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SCIENCE REPORT - March 14, 2002: Space Tourism - 2002-03-13

This is the VOA Special English SCIENCE REPORT.

Would you like to orbit the Earth inside the International Space Station? Now you can take a space holiday — for a price. This is due to a recent decision by top space officials of the United States, Russia, Canada, Japan and the European Space Agency.

Last April, American businessman Dennis Tito reportedly paid between twelve-million and twenty-million dollars to spend one week on the International Space Station. NASA had strongly objected to the Russian plan to permit a civilian on the costly research vehicle. After two years of negotiations, space officials have agreed on a process to train private citizens to take trips to the International Space Station.

NASA recently agreed to conditions that will permit Russia to sell trips to the space station. The trips are planned by an American company called Space Adventures Limited of Arlington, Virginia. The company calls itself “the world’s leading space tourism company.” The company has sold a space trip to Mark Shuttleworth, a South African businessman. In April, Mister Shuttleworth will be launched into space from the Baikonur Cosmodrome in Kazakhstan.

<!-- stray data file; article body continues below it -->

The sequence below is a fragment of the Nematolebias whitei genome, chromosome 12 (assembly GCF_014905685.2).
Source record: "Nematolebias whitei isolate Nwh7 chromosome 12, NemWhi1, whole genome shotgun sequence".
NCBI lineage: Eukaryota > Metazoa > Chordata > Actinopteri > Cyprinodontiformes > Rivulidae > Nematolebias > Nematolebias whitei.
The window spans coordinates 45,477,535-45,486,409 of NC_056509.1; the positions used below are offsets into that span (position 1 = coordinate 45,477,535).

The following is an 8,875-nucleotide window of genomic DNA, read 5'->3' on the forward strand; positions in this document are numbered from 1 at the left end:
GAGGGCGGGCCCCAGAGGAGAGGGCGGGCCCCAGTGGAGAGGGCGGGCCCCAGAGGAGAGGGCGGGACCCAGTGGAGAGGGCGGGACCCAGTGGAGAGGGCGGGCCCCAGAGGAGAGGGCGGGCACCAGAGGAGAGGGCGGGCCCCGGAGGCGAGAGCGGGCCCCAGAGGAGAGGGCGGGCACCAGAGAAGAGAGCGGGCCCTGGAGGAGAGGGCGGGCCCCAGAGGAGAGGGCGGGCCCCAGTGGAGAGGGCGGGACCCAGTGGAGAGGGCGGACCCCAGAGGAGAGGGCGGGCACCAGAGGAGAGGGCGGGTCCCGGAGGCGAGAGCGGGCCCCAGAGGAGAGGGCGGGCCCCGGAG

Experts say the change in policy at NASA shows a new desire to use space vehicles for business and industrial purposes. In a speech to Congress last year, NASA official Michael Hawes said that the space agency had not considered civilian travel as one of the industries it wanted to develop. However, Mister Hawes said that private space travel could now be done as long as safety measures are observed carefully.

Yet, the average citizen will not be able to travel into space in the near future. Space Adventures Limited sells a training program for space flight that costs two-hundred-thousand dollars. That price does not include the cost of the trip to the International Space Station. That holiday in space costs twenty-million dollars.

Candidates for adventure space travel trips must be in excellent health and must pass difficult health tests. They must receive a lot of training. However, Special English can help you prepare for a space holiday. This is because all successful candidates who wish to travel to the International Space Station must be able to read and speak English.

This VOA Special English SCIENCE REPORT was written by Mario Ritter.